SYDNEY CONTEMPORARY 2018 | SEPTEMBER 13 TO 16
BOOTH CO2, FUTURE CONTEMPORARY, CARRIAGEWORKS
ARTIST BOOK LAUNCH
'ARRYN SNOWBALL: RECENT WORKS' TO BE LAUNCHED WITH 'IN CONVERSATION' WITH PETER SHARP, SENIOR LECTURER, UNSW AT 3PM ON SUNDAY 16 SEPTEMBER 2018. PUBLICATION PRODUCED WITH SUPPORT OF THE AUSTRALIA COUNCIL FOR THE ARTS.
Arryn Snowball has held over 20 solo exhibitions and numerous group shows throughout Australia, Europe and Japan. A survey exhibition of Snowball’s work was held at the Caboolture Art Gallery, Queensland, in 2016. He has participated in the broader arts community through lecturing, forums, critical writing, artist run projects and collaborations. Arryn Snowball has a Doctorate of Visual Arts from the Queensland College of Art, where he taught painting from 2005-2012. His awards include the Melville Haysom Memorial Art Scholarship, from the Queensland Art Gallery (2003), a year in residence at the Tokyo National School of Art and Music (2008), the Australia Council‘s residency in Rome (2013). Snowball’s work is held in the collections of the National Gallery of Australia and Artbank, as well as regional and university collections. Currently he divides his time between Australia and Berlin.
This work is about the Pacific Ocean, it’s about fishing, abstract poetry and a peculiar physics, it’s about meaning and the dissolution of being, it is about light and water, sky and horizon, surface and depths.
The Slack Water project is ongoing. It just started in December 2017. It includes so far 77 poems by Nathan Shepherdson, an acclaimed Brisbane poet and a dear friend, three art works on paper, each composed of 150 individual sheets, and paintings.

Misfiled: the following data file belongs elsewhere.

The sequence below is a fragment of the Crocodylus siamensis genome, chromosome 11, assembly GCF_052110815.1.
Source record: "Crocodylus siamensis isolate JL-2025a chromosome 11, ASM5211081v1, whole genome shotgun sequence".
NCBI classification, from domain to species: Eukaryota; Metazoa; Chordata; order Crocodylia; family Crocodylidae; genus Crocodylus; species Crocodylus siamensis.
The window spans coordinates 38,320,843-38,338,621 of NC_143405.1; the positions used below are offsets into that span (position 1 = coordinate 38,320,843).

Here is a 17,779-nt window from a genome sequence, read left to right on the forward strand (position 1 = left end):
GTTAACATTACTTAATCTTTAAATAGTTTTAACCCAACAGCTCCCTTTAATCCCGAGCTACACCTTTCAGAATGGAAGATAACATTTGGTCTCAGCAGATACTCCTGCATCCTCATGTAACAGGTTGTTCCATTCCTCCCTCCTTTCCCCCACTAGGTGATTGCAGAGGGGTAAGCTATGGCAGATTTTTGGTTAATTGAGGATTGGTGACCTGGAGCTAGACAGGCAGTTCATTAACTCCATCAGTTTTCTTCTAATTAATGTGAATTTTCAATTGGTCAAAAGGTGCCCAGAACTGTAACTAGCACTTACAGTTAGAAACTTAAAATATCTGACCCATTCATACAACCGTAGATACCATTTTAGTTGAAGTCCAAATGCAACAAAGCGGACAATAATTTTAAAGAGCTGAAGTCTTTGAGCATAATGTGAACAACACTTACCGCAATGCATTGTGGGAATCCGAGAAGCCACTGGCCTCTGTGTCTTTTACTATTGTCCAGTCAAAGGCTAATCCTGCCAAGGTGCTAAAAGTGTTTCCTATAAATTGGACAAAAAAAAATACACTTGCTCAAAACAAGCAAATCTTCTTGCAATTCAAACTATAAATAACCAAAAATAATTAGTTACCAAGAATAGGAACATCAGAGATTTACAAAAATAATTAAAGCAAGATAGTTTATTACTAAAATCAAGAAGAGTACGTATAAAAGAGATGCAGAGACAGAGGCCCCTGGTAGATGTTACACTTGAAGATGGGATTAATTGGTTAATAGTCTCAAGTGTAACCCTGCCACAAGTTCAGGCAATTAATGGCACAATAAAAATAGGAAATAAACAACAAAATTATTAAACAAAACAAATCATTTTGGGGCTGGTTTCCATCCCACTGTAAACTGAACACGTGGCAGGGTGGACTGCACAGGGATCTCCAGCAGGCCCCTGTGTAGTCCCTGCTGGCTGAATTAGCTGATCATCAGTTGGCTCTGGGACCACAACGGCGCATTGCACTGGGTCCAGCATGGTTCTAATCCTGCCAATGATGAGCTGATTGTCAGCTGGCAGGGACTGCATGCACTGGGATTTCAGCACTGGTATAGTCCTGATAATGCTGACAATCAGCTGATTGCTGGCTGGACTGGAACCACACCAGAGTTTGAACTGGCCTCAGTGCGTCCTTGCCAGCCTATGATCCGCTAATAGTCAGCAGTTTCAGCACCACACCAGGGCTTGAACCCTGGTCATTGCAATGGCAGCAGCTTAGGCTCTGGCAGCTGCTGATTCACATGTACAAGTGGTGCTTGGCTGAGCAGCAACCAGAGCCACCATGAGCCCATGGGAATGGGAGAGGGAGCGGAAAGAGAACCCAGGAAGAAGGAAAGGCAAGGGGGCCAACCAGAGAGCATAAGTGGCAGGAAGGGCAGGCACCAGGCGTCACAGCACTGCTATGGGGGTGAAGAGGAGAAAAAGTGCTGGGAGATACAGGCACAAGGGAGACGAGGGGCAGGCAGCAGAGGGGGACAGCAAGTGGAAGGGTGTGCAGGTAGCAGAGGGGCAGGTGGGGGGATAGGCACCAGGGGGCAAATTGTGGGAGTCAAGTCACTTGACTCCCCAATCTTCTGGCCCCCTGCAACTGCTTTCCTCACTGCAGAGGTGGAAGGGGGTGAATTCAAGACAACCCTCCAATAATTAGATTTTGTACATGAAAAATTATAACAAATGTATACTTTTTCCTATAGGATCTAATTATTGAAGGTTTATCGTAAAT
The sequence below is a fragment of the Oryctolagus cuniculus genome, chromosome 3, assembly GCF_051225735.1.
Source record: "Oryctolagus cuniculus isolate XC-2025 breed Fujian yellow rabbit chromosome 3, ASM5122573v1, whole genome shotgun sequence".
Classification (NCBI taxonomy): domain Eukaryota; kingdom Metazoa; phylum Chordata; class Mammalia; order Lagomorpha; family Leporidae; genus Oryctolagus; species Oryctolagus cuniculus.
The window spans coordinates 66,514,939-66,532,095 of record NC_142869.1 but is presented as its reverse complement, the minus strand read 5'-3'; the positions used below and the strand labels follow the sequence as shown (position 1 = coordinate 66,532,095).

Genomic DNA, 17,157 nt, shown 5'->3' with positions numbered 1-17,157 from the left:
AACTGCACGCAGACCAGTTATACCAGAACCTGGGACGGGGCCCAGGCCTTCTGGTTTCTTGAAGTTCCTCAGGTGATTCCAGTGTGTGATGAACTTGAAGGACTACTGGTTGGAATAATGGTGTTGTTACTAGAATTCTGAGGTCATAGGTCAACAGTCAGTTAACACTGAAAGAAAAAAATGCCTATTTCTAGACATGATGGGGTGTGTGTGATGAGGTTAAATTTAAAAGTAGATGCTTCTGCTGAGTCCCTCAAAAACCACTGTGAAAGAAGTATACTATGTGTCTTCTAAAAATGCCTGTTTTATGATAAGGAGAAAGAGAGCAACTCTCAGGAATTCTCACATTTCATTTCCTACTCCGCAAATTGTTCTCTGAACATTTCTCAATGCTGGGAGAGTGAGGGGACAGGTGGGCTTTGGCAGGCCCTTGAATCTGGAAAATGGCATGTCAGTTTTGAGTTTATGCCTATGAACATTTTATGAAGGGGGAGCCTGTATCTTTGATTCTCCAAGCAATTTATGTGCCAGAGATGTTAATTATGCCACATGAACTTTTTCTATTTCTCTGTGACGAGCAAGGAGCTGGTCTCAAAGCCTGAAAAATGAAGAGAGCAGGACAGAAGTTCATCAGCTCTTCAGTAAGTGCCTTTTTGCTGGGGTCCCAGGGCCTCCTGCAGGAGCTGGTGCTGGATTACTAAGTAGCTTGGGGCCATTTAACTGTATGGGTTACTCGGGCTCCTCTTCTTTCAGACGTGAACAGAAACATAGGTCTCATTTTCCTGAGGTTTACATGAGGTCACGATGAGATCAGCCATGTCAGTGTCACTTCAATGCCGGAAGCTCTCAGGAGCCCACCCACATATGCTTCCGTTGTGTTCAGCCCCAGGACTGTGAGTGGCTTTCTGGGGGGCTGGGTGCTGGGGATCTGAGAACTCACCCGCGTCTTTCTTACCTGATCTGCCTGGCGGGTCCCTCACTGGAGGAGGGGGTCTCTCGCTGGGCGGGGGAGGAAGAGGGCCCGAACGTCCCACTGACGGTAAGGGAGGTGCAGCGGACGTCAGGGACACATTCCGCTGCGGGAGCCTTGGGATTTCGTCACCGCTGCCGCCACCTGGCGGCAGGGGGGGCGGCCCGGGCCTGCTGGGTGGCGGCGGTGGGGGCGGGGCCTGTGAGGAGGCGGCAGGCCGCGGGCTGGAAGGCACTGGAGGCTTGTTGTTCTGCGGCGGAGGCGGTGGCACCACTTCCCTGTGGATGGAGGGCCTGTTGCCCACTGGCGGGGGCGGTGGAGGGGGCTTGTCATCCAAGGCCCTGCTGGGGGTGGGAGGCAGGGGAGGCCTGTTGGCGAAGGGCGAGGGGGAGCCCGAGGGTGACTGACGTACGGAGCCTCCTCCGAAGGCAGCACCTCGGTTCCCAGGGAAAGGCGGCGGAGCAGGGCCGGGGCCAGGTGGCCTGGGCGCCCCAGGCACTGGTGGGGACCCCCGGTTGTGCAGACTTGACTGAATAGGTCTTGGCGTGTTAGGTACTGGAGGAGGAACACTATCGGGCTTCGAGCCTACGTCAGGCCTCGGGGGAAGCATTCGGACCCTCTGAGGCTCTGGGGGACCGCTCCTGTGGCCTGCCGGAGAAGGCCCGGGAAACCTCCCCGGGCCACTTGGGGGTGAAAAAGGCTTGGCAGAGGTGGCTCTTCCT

Nathan and I wanted to make a work about the Pacific Ocean, but the ocean is big, so as a place to start we decided to work from the Fisherman’s Bible: Grant’s Guide to Fishes.
Nathan wrote 77 poems, using Grant’s Guide. Each poem uses only words found in the text on one fish. The poems are powerful, abstract, difficult, beautiful, and the ocean swells within them. I started by painting text from the poems in a similar way. I entered the poems through fragments, cutting them up, taking poetic images - single lines, or phrases, or simply the shapes generated by the letters, and transformed them into painting.
This is not simply an academic exercise. I select the fragments of the poems that I respond to, words that pull at me. The 77 poems are dense and quite abstract, yet they are powerful, filled with associations and energy. The poems build their own universe. My smallest unit is the shape produced by a letter, then a word, a phase, a line, and the greatest unit is a full poem.
Although rarely mentioned, for me, the most powerful image overall is the ocean. It takes me back to fishing on the coast as a kid; disappearing into the colour of the water, the sky, the light, the movement of the tides, the great complexity of the ocean, its power and mystery. For me the ocean is still in the realm of the great unknown, it is what I miss most while living in Berlin.